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First Loves: The King of Kitsch

Like any great love affair it begins with the ‘idea of love’.

Its unfortunate when the men you loved when you were younger don’t age the way you’d like them to.

Like any great love affair it begins with the ‘idea of love’. If you are a girl of a certain age and your one cache is your ability to absorb pop culture by the shovelful, you need an object of love. Someone you can pretend to be slightly crazy about so that the others in the school bus can look at you and giggle knowingly when his song plays on the radio. And since Atul Agnihotri is taken, you choose Shahrukh Khan.

The newspapers and the magazines feed your ‘obsession’ by interviewing him relentlessly. You are indifferent to the movies per se, but you cant help be a bit taken in by all the hair- that walking advertisement for hair moisturisers and conditioners that glistens just so when he strums his guitar and sings about the magic in her eyes.

It is still the ‘idea of love’ you’re contending with when you move into a new city and new school. You read Rushdie, and quote angsty poetry – surely it can’t be a real crush? A ‘crush’ in itself is an emotion meant for a baser person than you; an-almost-woman- who dreams of Byronic heroes- dark and tortured souls, part-Heathcliff- part-Rochester? But the city has a few distractions and the only way to spend a weekend is at the movies- and you can’t help it. You sort of laughed at Duplicate (What? He excels at physical comedy!).

You start building an ethos around the object of your affection as your education continues and you read and watch more.  You are in a Liberal Arts college watching sophisticated Rohmers and Tarkowskys and you can no longer admit to having a ‘thing’ for a 30-something old trying too hard to fit into those fluorescent DKNYs. (As you grow older you appreciate that even the brands he chooses are altogether too ‘yuppie,  too ‘wannabe’).

The male-centricism of his movies, the lack of agency his heroines exhibit, the 5-songs-and-a-dance-formula, you talk intelligently about this over undrinkable black coffee; but find yourself defending him if someone else dare say a word.  Let him not be a great actor or even a particularly empathetic one, but let no one doubt that he is the greatest of the Khans.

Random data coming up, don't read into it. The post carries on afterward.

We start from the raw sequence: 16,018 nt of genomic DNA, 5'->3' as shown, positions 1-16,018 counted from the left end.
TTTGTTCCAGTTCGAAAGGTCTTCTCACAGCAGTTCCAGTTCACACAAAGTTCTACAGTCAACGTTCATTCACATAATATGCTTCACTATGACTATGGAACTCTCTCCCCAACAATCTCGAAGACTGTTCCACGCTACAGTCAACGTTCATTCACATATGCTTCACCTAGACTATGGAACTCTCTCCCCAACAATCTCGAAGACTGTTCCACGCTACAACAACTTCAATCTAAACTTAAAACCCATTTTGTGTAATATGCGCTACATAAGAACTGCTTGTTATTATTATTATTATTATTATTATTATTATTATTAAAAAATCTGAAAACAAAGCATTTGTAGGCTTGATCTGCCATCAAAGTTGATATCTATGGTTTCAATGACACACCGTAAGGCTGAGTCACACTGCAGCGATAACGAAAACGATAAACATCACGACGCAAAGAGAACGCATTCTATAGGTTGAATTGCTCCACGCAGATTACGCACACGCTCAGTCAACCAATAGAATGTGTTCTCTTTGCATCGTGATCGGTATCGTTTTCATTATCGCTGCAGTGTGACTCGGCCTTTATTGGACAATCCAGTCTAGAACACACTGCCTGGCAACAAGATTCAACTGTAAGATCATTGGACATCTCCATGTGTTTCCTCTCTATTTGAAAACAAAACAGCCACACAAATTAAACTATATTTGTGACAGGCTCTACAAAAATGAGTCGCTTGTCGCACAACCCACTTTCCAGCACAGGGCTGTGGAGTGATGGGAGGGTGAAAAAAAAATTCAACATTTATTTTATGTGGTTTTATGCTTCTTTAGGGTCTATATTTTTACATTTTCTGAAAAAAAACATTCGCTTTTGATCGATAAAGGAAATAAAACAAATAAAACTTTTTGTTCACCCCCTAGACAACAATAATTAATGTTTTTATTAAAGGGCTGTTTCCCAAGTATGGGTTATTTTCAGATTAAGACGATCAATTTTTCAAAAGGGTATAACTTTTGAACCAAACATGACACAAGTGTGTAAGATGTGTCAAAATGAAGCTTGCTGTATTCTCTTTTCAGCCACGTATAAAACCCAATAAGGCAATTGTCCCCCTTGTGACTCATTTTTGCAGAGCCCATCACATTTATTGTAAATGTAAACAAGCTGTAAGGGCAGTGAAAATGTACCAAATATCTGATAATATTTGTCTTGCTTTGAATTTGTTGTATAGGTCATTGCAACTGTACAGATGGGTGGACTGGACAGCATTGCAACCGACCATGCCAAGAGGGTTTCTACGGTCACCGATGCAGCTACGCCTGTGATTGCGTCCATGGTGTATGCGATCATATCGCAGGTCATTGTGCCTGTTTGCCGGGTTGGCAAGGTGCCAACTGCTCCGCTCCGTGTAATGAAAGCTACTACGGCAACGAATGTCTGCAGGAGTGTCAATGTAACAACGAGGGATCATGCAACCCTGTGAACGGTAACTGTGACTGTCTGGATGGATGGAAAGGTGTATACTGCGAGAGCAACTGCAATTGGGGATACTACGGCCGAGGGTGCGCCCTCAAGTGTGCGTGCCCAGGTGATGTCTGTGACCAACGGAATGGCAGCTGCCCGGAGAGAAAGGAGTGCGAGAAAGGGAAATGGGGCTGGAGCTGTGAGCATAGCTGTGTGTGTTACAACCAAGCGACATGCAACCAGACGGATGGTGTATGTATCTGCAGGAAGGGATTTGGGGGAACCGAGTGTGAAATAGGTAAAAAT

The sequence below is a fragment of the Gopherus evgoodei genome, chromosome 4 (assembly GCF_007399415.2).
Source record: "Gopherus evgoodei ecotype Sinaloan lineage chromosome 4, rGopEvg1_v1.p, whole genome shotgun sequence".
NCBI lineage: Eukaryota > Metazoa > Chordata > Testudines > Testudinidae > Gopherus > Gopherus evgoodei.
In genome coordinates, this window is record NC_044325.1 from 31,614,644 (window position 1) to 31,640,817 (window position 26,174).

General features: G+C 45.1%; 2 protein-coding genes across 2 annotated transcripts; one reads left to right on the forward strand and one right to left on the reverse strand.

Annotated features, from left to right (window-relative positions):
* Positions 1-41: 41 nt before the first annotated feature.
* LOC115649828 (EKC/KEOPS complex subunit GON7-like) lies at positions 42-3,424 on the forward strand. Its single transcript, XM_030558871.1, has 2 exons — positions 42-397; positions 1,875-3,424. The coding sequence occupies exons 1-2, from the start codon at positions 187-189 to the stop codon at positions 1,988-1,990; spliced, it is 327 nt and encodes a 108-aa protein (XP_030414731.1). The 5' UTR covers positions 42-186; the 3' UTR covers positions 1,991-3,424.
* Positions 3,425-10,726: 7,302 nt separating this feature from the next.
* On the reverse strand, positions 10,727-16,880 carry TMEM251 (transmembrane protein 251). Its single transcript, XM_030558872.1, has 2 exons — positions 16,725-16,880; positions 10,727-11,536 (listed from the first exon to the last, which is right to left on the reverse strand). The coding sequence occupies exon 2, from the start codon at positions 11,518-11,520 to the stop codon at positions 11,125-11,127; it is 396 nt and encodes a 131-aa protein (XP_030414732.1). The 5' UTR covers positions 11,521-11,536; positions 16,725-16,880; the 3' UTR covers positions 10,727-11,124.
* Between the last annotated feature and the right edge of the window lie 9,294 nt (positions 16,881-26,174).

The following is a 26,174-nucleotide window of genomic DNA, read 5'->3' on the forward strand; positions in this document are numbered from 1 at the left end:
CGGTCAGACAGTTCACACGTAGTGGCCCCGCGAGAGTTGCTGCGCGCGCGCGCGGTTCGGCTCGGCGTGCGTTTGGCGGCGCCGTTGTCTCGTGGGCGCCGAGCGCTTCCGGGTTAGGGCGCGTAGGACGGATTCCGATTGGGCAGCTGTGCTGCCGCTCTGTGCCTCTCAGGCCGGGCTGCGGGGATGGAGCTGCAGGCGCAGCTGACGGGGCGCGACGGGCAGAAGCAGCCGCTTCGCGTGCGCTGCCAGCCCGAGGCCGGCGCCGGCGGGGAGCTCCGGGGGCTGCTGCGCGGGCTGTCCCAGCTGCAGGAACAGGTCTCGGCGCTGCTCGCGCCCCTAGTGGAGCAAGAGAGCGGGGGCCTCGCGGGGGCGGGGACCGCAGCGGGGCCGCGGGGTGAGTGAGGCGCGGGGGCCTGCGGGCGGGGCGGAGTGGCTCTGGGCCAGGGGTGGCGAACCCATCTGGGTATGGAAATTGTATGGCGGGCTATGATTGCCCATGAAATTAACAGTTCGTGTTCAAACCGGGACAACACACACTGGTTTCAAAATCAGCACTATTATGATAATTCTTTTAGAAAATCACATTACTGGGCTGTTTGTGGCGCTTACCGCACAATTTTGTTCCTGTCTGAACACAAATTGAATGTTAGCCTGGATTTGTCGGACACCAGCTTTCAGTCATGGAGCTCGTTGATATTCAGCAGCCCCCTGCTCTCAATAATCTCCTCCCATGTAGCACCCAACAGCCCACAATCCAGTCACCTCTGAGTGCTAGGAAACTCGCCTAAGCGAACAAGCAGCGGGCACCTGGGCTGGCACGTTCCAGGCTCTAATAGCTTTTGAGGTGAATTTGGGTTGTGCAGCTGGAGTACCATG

Then there is this one movie. One director-  Mani Ratnam- who understands exactly what you do about this man. That he is a ball of energy, of vitality, of physicality, of near-electricity, almost dangerous in his near manic desire to please. And he distils that into a movie. You aren’t allowed out often, and this is still far back enough in time that you cant ‘download’, so you make do by standing in line for cheap tickets and watching the movie every weekend for a while (it doesn’t stay for long).

And you play the songs on loop- on an ancient audiocassette  (even as the cooler ones among your friends have already moved to discmen and CDs); and wonder what uns means

Then for a few years there’s nothing. You discover ‘real’ love. You discover Hollywood ‘actors’ (not heroes). They don’t dance – except ‘ironically’, and they pretend-support serious causes.  Every November they compensate for their mindless fluff with a ‘prestigious’ film –often set in historical times. They ‘transform’ themselves for roles, becoming uglier or thinner, or blonder or tanner -or decades older, as the role demands.

He seems to have stayed put playing himself. You still watch all the Friday releases- but he’s larger than life now, and you once liked him in spite of yourself for his every man-ness. That seems to have disappeared with time.

And then one autumn there are two movies. One- a problematic but oddly moving story about a ragtag team of misfits (You pretend it’s the message of empowerment, but really it’s the stubble that draws you in).  And the other a hilarious pastiche of everything he once stood for. You are relieved to discover, that just like you, he revels in the ridiculous. His winking breaking of the fourth wall reminds you that behind all the sparkle, there’s a kernel of intelligence (or that’s what makes you feel better about your taste). Suddenly all the silly doesn’t seem to matter so much, since he’s in the joke.

The cinema around you is changing. People want ‘realism’, less song and a little more weight to their stories. He seems to be a relic almost (and when pitted against some of the lithe, luminous younger actresses- he looks a relic- let’s face it). There is an occasional spark of the wit and charm that attracted you to him earlier. In the movie-within-the-movie of Billu Barber, in a beautifully articulated column he wrote about being a Muslim in India, in an extended train sequence in Chennai Express, and in the way he revels in the slimy suaveness of Don.

But there’s more to dislike. You cannot overlook the age gap any more. You worry that he’s marketing more, and acting less; that he is incapable of reinvention. You hope that the sudden tales of hubris and Sunset Boulevard-ish diva behaviour are media constructs (Just like you, their love for him seems to have soured a bit). And there is also the young interloper Ranveer Singh, who displays all the traits he did when younger- an abandon, a sense of humour, an over-the-top sensibility that makes you cringe and laugh at the same time.

But news trickles in – as it does- about the next couple of movies he’s working on. And in spite of yourself, you’re drawn again. A period bootlegger? A slightly crazed super fan? Those are roles you can see him in. They promise to challenge his actorly muscles, and your viewing sensibilities, without straining them so much that the gaps show. And you begin to feel better about liking him again. At least until they announce that Alia Bhat will be playing his love interest, and that the movie will be part sponsored by Amul Undergarments.

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